The school’s suggestion is to use a small paper bag for mask breaks. Students can fold their mask into their bag while sitting outside for classes. For us, this could be a costly endeavor. During school, the students get breakfasts and lunches delivered to their classrooms each day in brown paper bags, so they can easily replace their bags (daily and for free). We don’t have that option.

We tried it anyway.

During out AM outside time, our students put their masks into paper bags marked with their names. They placed the bags on the black top by the fence. So far, so good. Spoiler Alert: The wind was not our friend on this day. The students chased and stomped on their bags and then put their water bottles on top to keep them from blowing away again. The bags got wet. The masks inside the bags got wet. The outsides of the bags were filthy.

It was a failed experiment. sigh Back to the drawing board.

I spoke to our school nurse and she said that plastic zip lock bags could work, but they absolutely needed to have ventilation (and perhaps a paper towel inside to avoid creating too much moisture). For us, the plastic bag option would be less costly than the paper bags. Children’s names could be written on the bags in permanent marker. End of the day disinfection would definitely be easier. The plastic bags could potentially last much longer than just a day..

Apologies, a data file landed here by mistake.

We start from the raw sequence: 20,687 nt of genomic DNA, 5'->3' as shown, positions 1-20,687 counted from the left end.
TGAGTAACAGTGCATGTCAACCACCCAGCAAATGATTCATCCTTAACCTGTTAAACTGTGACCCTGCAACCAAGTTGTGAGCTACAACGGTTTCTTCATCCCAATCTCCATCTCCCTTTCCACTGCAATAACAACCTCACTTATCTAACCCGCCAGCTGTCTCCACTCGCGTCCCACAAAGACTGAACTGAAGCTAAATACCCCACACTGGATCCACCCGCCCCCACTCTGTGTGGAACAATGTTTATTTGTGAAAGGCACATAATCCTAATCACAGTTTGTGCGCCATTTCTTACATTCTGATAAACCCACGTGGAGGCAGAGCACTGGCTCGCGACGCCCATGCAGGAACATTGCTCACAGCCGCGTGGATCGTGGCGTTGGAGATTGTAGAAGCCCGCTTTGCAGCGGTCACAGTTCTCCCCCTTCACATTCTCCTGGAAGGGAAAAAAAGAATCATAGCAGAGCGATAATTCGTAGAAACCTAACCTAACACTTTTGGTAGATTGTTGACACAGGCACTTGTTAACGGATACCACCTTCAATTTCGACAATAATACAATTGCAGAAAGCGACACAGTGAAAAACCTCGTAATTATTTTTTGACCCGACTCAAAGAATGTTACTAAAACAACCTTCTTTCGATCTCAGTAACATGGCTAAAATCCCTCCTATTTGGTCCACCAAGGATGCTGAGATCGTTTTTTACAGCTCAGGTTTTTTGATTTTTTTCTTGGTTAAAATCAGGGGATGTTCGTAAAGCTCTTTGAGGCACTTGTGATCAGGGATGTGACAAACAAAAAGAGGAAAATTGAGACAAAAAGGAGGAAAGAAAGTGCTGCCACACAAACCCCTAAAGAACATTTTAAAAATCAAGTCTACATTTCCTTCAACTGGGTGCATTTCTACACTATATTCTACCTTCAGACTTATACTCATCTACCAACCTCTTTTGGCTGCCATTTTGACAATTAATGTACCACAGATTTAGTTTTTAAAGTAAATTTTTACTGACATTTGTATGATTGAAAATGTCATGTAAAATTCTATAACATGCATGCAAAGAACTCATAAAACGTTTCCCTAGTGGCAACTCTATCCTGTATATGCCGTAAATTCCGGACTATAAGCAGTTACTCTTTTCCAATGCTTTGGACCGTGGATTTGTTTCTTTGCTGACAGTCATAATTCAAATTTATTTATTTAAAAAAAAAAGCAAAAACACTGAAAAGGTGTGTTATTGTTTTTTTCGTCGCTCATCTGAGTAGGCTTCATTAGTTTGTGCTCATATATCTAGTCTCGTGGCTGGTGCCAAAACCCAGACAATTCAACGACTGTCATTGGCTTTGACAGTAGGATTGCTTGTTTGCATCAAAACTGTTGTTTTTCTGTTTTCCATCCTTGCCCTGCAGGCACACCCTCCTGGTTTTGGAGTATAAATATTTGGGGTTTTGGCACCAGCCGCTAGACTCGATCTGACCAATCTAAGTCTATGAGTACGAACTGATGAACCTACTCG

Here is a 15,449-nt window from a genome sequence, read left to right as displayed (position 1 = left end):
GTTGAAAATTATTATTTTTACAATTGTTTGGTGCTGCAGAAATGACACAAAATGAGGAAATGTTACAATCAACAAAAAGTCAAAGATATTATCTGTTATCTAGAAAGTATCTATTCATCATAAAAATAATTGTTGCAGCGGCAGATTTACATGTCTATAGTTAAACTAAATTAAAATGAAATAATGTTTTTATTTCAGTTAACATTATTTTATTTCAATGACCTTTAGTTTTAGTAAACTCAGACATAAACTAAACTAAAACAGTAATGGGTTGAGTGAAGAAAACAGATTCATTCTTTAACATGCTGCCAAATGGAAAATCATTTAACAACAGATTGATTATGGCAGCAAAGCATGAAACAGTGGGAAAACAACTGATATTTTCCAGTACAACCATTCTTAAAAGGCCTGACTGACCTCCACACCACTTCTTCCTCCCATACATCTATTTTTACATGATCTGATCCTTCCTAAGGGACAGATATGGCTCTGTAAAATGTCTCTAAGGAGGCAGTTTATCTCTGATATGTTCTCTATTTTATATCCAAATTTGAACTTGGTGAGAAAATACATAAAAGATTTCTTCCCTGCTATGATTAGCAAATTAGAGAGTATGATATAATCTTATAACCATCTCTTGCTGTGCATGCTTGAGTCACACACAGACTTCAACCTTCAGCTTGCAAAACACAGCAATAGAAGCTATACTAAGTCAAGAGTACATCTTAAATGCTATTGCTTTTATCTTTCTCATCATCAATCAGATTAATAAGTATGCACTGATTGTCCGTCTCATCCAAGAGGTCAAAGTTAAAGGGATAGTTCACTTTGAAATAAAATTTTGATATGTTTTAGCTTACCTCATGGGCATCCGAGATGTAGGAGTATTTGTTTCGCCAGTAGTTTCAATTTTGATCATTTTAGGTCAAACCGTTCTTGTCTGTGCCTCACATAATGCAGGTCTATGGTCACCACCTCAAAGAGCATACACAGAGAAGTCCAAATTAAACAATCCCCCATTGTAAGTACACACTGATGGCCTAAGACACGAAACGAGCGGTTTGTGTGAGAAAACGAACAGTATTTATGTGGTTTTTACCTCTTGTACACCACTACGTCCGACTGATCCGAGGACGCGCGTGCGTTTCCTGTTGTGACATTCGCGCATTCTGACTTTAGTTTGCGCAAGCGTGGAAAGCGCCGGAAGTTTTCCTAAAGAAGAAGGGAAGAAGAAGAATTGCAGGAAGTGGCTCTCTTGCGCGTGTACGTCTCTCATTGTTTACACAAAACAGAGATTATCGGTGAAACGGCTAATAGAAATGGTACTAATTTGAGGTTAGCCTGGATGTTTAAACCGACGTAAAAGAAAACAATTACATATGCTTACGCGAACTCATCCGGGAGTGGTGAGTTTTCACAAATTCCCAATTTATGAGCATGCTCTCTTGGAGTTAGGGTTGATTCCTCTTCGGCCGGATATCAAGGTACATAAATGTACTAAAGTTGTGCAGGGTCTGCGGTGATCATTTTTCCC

We tried it.

The students put their masks in the bags with a piece of paper towel. They zipped them halfway to allow ventilation. So far, so good…but we had been there before. We smartened up about the bothersome breeze and brought out what we were calling a, “Mask Break Bag Box.” It was marked “Cohort A.” Each child put their Mask Break Bag into this box.

Listen! I was patting myself on the back for this one. “Ahhh Chaelyn…Such ingenuity the world has never seen!” This plan proved to be a real winner…until it wasn’t.

As children were picked up, their parents wanted them to retrieve their masks. Students attempted to find their masks themselves. Eek! Not good. So then staff had to rummage through the box to find their bags for them. Yikes! Also, not good. We eventually realized that the whole “keeping all the bags in a box together” thing was also defeating the universal purpose of keeping belongings separate.